What tools can I use to measure understanding?
What are Assessment Mechanics?
Assessment Mechanics involve the various frameworks (tools/software) that facilitate our assessment activities and how they are implemented. If your assessments are given online, whether a quiz, discussion, or multimedia presentation, there are tools available to help you distribute, collect, and grade student work.
How Can I Use Assessment Mechanics in My Course?
Quizzing and Collecting Answers
Google Forms – Use Google Apps to create a Google Form; Collect answers to your questions (multiple choice, essay-answer, matching, etc.) in a Google Spreadsheet, exportable as an Excel file; automatically collect the usernames of the students submitting answers.
Blackboard Quiz – Blackboard Quizzes and Tests can be customizable down to the type of question and when it becomes available, if it is available without a password, etc. Automatically loads into the Blackboard Gradebook.
Adaptive Release – With Blackboard’s Adaptive Release framework, you can unlock materials or assessments based on individual student performance. This is one way to personalize the student’s learning experience.
Assessing Essays/Complex Assignments, and Providing Feedback
Dropbox – Dropbox is a filesharing tool that allows you to share files and folders among students (and them to share files and folders among themselves) in which assignments can be both turned in and bundled with feedback.
In-Line Grading Feature of Blackboard – Blackboard’s in-line grading feature allows you to open up word documents, mark them up with comments/feedback and link that submission/feedback bundle to a grade, all within Blackboard.
WordPress Sites for Presentations – Essays and complex multi-media presentations can easily be uploaded onto the course website or blog. The comment feature allows for faculty feedback in the open (as long as it is general and not grade-specific), which can allow for a revision cycle to take place if the student is asked to revise their presentation.
Students can assess each other for you. Probably the most natural medium for peer assessment is discussion, where students can present to each other in a low-stakes environment, positing new ideas and receiving a great deal more feedback than the teacher, by herself, can provide.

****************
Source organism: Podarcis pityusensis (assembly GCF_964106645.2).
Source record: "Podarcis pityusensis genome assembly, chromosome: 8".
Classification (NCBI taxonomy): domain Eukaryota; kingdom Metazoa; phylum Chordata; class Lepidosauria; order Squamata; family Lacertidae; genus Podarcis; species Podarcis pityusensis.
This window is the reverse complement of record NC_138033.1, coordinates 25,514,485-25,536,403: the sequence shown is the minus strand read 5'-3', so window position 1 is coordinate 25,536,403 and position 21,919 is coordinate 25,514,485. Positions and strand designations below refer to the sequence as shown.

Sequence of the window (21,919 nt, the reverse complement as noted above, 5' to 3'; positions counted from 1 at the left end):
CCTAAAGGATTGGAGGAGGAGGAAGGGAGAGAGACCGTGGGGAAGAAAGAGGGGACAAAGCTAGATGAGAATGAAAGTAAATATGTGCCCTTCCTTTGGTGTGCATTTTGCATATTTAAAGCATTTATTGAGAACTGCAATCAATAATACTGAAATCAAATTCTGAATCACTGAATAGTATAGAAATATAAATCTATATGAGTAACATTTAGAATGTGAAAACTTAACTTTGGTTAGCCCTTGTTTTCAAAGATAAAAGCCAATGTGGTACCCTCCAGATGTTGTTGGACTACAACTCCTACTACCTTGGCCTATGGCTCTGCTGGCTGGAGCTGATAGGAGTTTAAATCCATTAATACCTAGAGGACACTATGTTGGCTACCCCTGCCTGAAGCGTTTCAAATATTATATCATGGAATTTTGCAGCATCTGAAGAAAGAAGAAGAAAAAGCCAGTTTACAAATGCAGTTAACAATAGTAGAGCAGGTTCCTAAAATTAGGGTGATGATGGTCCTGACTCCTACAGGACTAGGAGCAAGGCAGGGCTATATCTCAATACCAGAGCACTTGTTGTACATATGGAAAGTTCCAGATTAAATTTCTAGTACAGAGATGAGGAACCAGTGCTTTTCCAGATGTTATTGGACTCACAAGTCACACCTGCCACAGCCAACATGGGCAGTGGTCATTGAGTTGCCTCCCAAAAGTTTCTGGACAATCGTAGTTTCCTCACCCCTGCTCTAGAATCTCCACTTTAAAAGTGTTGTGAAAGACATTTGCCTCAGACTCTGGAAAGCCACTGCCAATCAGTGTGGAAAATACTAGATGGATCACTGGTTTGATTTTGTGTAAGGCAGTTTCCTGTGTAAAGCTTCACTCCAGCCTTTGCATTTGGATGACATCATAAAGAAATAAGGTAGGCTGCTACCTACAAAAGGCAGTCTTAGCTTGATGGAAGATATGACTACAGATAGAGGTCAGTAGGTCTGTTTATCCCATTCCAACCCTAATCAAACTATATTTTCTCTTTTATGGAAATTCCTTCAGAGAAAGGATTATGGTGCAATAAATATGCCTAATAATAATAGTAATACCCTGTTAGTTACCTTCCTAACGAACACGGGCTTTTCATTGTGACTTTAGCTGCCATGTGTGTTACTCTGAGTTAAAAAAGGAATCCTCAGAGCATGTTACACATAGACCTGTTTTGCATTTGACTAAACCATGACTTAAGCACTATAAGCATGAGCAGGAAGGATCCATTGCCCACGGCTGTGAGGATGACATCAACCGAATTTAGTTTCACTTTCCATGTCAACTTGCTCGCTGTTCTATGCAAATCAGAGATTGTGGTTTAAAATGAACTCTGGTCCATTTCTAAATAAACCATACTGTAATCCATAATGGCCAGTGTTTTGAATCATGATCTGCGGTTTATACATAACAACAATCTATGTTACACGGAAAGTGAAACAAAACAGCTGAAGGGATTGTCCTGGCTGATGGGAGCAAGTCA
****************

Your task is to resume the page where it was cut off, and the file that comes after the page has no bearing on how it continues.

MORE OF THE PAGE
Blackboard Discussion Boards – Recently revamped to encourage more discussion, Blackboard Discussion Boards have the benefit/downside of being private. The Discussion Boards in Blackboard still aren’t as easy to navigate as most website comments fields, but their improvement is promising.
WordPress and Blog Comments Fields – One of the best options for student discussion is free and open-source: the comments sections beneath a page or post on a WordPress site. Discussions can branch within WordPress while continuing to evolve in a more-or less linear fashion, making the discussion (in my opinion) very manageable and encouraging for both students and teachers.
Auto-graded quizzes or peer review – If you allow students to engage in an iterative assessment process, their final outcome can be improved. Providing a way for self-assessment (non-graded) to happen is one way to encourage practice towards greater mastery.
Considerations for Online Courses
There are many tools now available, and more developing every day, for assessing your students’ understanding. First, you should ask yourself what evidence of understanding you wish to assess. If it is intelligence of term definitions and formulas, rote memory of certain facts, exhibition that the student can solve basic mathematic problems, etc., then maybe self-grading quizzes available through Blackboard can best serve that purpose.
If you’re looking for evidence of more comprehensive understanding, however, then there are a number of tools available. The technology you choose depends on your outcome goals.
History of Alaskan Ungulates
Greg Finstad’s “History of Alaskan Ungulates” asks students to develop research projects that are later incorporated into the course as learning materials for subsequent semesters.
Ćukušić, M., Garača, Z., Jadrić, M. (2014, March). Online self-assessment and students’ success in higher education institutions. Computers & Education, 72. 100-109.
Khawaja, M., Prusty, G.B., Ford, R.A.J. (2013). Can more become less? Effects of an intensive assessment environment on student’s learning performance (PDF). European Journal of Engineering Education, 38 (6). 631-651.
Kihlstrom, J. F. (2014). How students learn and how we can help them. University of California Berkeley.
Pennebaker, J.W., Gosling, S.D., & Ferrell, J.D. (2013). Daily online testing in large classes: Boosting college performance while reducing achievement gaps. PLoS One, 8(11): e79774.
Watch: Effective Assessment and Measurement
UAF Instructional Designers
This page has been authored collectively by the experts on the UAF Instructional Design Team. Let us know if you have suggestions or firstname.lastname@example.org